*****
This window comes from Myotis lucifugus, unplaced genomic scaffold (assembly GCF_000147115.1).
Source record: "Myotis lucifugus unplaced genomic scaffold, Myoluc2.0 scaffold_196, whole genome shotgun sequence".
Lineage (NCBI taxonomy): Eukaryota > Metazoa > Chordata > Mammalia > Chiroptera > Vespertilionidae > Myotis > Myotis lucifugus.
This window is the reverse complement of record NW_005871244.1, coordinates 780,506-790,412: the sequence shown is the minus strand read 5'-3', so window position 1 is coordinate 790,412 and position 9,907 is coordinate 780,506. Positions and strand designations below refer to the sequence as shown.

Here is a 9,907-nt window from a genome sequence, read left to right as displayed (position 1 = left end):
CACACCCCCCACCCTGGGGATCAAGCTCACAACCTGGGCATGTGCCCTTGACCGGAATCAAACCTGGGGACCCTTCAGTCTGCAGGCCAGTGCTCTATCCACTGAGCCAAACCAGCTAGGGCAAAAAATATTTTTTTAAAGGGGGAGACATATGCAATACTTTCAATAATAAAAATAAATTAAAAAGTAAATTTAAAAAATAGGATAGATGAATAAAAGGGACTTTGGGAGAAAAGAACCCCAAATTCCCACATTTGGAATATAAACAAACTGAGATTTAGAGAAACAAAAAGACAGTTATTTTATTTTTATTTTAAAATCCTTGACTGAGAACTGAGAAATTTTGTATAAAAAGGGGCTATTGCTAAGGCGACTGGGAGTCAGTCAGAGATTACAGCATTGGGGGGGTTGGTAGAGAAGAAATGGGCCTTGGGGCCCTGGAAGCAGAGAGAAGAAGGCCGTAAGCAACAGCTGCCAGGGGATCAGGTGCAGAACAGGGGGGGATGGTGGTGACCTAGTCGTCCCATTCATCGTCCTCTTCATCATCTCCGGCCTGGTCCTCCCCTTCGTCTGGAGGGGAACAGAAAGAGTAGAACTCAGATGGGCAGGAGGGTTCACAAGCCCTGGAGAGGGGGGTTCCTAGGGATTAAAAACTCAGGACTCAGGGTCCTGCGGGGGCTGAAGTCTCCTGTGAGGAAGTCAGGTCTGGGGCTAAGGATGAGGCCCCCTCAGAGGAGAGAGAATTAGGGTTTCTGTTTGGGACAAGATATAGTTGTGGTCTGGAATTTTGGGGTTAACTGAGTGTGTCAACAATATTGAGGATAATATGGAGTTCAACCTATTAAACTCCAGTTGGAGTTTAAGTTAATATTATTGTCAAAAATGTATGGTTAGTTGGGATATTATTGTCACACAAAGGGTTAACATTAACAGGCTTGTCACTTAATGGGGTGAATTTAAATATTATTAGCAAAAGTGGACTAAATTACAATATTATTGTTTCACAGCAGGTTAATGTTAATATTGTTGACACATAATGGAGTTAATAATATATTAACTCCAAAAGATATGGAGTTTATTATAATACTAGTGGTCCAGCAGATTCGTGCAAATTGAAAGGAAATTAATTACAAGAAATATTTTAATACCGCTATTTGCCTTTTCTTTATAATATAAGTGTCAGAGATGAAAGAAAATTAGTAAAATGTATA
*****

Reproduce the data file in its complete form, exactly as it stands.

This window comes from Myotis lucifugus, unplaced genomic scaffold (assembly GCF_000147115.1).
Source record: "Myotis lucifugus unplaced genomic scaffold, Myoluc2.0 scaffold_196, whole genome shotgun sequence".
Lineage (NCBI taxonomy): Eukaryota > Metazoa > Chordata > Mammalia > Chiroptera > Vespertilionidae > Myotis > Myotis lucifugus.
This window is the reverse complement of record NW_005871244.1, coordinates 780,506-790,412: the sequence shown is the minus strand read 5'-3', so window position 1 is coordinate 790,412 and position 9,907 is coordinate 780,506. Positions and strand designations below refer to the sequence as shown.

Here is a 9,907-nt window from a genome sequence, read left to right as displayed (position 1 = left end):
CACACCCCCCACCCTGGGGATCAAGCTCACAACCTGGGCATGTGCCCTTGACCGGAATCAAACCTGGGGACCCTTCAGTCTGCAGGCCAGTGCTCTATCCACTGAGCCAAACCAGCTAGGGCAAAAAATATTTTTTTAAAGGGGGAGACATATGCAATACTTTCAATAATAAAAATAAATTAAAAAGTAAATTTAAAAAATAGGATAGATGAATAAAAGGGACTTTGGGAGAAAAGAACCCCAAATTCCCACATTTGGAATATAAACAAACTGAGATTTAGAGAAACAAAAAGACAGTTATTTTATTTTTATTTTAAAATCCTTGACTGAGAACTGAGAAATTTTGTATAAAAAGGGGCTATTGCTAAGGCGACTGGGAGTCAGTCAGAGATTACAGCATTGGGGGGGTTGGTAGAGAAGAAATGGGCCTTGGGGCCCTGGAAGCAGAGAGAAGAAGGCCGTAAGCAACAGCTGCCAGGGGATCAGGTGCAGAACAGGGGGGGATGGTGGTGACCTAGTCGTCCCATTCATCGTCCTCTTCATCATCTCCGGCCTGGTCCTCCCCTTCGTCTGGAGGGGAACAGAAAGAGTAGAACTCAGATGGGCAGGAGGGTTCACAAGCCCTGGAGAGGGGGGTTCCTAGGGATTAAAAACTCAGGACTCAGGGTCCTGCGGGGGCTGAAGTCTCCTGTGAGGAAGTCAGGTCTGGGGCTAAGGATGAGGCCCCCTCAGAGGAGAGAGAATTAGGGTTTCTGTTTGGGACAAGATATAGTTGTGGTCTGGAATTTTGGGGTTAACTGAGTGTGTCAACAATATTGAGGATAATATGGAGTTCAACCTATTAAACTCCAGTTGGAGTTTAAGTTAATATTATTGTCAAAAATGTATGGTTAGTTGGGATATTATTGTCACACAAAGGGTTAACATTAACAGGCTTGTCACTTAATGGGGTGAATTTAAATATTATTAGCAAAAGTGGACTAAATTACAATATTATTGTTTCACAGCAGGTTAATGTTAATATTGTTGACACATAATGGAGTTAATAATATATTAACTCCAAAAGATATGGAGTTTATTATAATACTAGTGGTCCAGCAGATTCGTGCAAATTGAAAGGAAATTAATTACAAGAAATATTTTAATACCGCTATTTGCCTTTTCTTTATAATATAAGTGTCAGAGATGAAAGAAAATTAGTAAAATGTATA